Sent from my iPad




  • 9.  RE: Housing Proposal

    Posted 7 days ago
    Dear Richard:
     
    Thank you for your well-written comments. I certainly agree with you on all of the issues you have brought up. I have, indeed, thought about them as part of my housing proposal, hoping that bringing international attention to the world's housing crisis would initiate the process you are proposing. Also, during the course of construction of the proposed project, the residents would be involved in the building process and paid for their services. By learning construction skills this way, they would gain abilities that could benefit them for the employment.
     
    Also, your proposal to merge architects and architecture students with economists, sociologists, developers and politicians in a team effort toward virtual problem-solving could certainly happen simultaneously with my studio's housing proposal. There is not one answer to the international housing, poverty, environmental and economic disparity crisis, as you have suggested, but we have to start somewhere. And I am simply proposing to begin with affordable, community-built housing as a catalyst for the global meeting of the minds you speak of, to begin to satisfy a fundamental human need: quality shelter as a center of protection and sustenance for the masses. Furthermore, this indigenous community approach to housing would be a socially responsible alternative to the Architectural Digest extravagance reserved for the upper 1% that you mentioned.
     
    Finally, I strongly believe there are idealists out there who would gladly donate funds to start the proposed housing process, once they know its purpose. This is our role as architects, as we can visualize ideas from drawing on extensive research on the cultural, environmental and socioeconomic conditions of regions targeted for housing that reflects and responds to those concerns. In my own work throughout the world, I have found that the act of presenting physical ideas has led to funding and positive changes. Architectural models and graphics of a proposed project are strong motivators for the next stage of funding and the consequent improvement of residents' lives.
     
    Of course, this is an ambitious idea and will require a lot of coordination among multiple parties and institutions. But it is a worthy cause for both us architects and the needy residents of the world. Thank you again for your thoughts.
     
    Best regards,
    Jan
     

     

    Jan Wampler, FAIA
    Distinguished Professor, ACSA
    Markborough Endowed Professor, USF
    Professor of Architecture, Emeritus, MIT
    Jan Wampler Studio  Architecture/Urban Design
    Office 617 253 7904
    Cell     617 763 4908
    wampler@mit.edu

     

     






  • 10.  RE: Housing Proposal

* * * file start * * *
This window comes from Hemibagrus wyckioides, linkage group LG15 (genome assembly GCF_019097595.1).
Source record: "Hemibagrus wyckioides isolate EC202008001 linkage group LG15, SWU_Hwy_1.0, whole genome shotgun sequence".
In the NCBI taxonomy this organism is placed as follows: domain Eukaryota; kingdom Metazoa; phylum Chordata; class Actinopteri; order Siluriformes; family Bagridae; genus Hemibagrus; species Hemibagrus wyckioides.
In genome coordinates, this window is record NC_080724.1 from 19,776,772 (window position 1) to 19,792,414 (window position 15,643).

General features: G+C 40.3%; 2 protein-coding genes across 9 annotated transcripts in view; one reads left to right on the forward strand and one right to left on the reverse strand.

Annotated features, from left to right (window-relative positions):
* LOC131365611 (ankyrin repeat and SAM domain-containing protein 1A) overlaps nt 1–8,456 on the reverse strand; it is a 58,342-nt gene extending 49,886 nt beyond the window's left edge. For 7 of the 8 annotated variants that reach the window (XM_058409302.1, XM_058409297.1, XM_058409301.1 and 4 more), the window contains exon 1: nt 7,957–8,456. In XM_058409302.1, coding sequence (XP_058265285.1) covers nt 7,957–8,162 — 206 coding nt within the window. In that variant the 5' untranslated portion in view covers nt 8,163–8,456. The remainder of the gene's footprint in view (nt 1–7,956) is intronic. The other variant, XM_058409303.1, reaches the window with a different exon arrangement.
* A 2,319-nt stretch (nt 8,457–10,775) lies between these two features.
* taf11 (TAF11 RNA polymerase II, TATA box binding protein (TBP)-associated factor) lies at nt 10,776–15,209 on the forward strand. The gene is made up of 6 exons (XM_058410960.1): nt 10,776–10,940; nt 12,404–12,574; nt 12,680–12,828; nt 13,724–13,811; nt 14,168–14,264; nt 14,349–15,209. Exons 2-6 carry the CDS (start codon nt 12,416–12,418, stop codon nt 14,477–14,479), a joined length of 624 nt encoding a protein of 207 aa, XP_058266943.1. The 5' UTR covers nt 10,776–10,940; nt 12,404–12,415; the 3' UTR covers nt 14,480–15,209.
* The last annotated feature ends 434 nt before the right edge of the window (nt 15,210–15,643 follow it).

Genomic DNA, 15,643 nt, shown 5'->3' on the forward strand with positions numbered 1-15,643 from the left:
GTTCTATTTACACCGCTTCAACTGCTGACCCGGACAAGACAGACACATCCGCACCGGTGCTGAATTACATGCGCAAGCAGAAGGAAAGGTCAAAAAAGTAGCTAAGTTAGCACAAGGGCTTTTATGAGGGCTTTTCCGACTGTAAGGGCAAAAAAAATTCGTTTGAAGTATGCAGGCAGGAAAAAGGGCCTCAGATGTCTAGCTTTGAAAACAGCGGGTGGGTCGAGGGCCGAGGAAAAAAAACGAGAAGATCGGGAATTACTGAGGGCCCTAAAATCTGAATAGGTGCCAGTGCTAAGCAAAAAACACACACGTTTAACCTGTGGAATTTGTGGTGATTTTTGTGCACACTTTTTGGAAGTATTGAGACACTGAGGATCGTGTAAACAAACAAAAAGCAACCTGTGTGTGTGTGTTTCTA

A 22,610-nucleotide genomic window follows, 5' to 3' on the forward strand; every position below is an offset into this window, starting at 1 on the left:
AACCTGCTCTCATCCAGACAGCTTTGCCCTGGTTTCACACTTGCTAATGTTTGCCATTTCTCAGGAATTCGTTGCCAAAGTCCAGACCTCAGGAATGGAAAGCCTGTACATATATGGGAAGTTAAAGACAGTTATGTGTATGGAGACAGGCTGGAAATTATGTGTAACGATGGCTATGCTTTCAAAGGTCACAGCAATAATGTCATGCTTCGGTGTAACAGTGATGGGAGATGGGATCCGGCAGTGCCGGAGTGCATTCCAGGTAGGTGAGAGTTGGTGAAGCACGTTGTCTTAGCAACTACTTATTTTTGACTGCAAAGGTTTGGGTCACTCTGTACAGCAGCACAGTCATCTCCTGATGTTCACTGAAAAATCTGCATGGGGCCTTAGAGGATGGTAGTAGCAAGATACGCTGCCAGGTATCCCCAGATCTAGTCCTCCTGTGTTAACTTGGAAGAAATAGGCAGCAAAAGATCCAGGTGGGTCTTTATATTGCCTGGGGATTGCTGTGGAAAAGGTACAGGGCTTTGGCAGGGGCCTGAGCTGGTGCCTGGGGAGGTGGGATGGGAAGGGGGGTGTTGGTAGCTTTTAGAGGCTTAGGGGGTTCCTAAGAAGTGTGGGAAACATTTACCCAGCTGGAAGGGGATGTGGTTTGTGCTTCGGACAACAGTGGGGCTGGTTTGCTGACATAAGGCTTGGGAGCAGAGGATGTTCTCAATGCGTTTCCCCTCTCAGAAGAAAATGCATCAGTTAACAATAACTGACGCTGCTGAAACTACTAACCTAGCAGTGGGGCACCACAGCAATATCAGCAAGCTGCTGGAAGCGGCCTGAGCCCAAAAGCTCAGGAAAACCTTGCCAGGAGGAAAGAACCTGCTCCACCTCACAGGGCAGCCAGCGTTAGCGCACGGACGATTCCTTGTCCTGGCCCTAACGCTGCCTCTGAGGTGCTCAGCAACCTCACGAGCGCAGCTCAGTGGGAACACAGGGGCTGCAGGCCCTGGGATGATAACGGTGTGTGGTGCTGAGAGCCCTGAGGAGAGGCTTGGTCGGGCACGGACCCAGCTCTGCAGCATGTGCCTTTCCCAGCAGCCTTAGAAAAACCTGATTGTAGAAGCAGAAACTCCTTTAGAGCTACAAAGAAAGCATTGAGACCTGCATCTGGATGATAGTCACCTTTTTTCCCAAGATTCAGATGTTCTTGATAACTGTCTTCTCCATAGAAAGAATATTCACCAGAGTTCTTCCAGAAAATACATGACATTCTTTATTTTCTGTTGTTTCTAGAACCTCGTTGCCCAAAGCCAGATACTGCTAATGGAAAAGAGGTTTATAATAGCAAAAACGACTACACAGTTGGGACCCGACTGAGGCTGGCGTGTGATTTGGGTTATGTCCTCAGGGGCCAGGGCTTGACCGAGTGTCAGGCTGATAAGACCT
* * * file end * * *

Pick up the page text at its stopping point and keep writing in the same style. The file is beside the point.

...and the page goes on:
Posted 6 days ago
    I am very interested in this chat about housing. I am old enough to remember when architects concerned themselves with the art of architecture and their specialty was good and appropriate design. Design that had a purpose and generated from a concept. The integrative of quantitate and qualitative ingredients. Not only the current reliance of quantitate ingredient because it can be measured with a well detailed suit or dress worn.
    I would call attention to the Dutch de stijl movement. This was government supported very well designed pieces of art for low income housing. Built with substantial materials for sustainability and low maintenance over time. Identifiable icons or masterworks within the community. Not the cheapest buildings which will not withstand their financing on leftover or reclaimed sites. These are buildings that are not abused by their inhabitants because they are better than the private sector version, "A Pride of Place". Every part and element of these buildings were a piece of art and made to be special. Now over 100 years old they still represent the best society could make. They are highly prized by the community and with pride for those who live there. They are special and  better build, designed and cared for than the current built mass housing for the middle and high income dwellers, Yes a proof that well designed buildings, ones that the community and dwellers can relate to and care for will be sustainable without caring of they can be recycled.

    Otto P. Poticha, FAIA
    Poticha Architects
    1820 Kona St. Eugene, OR 97403










  • 11.  RE: Housing Proposal

    Posted 7 days ago
    My two cents, based on decades of designing, teaching and writing about affordable housing:
    1. Americans expect too many square feet of residential space. Our dwelling units are much bigger than anyone’s, included prosperous, sophisticated European countries.
    2. Accessory Dwelling Units (ADUs) are the low-hanging fruit - internal, attached, detached and over garages.

    Doug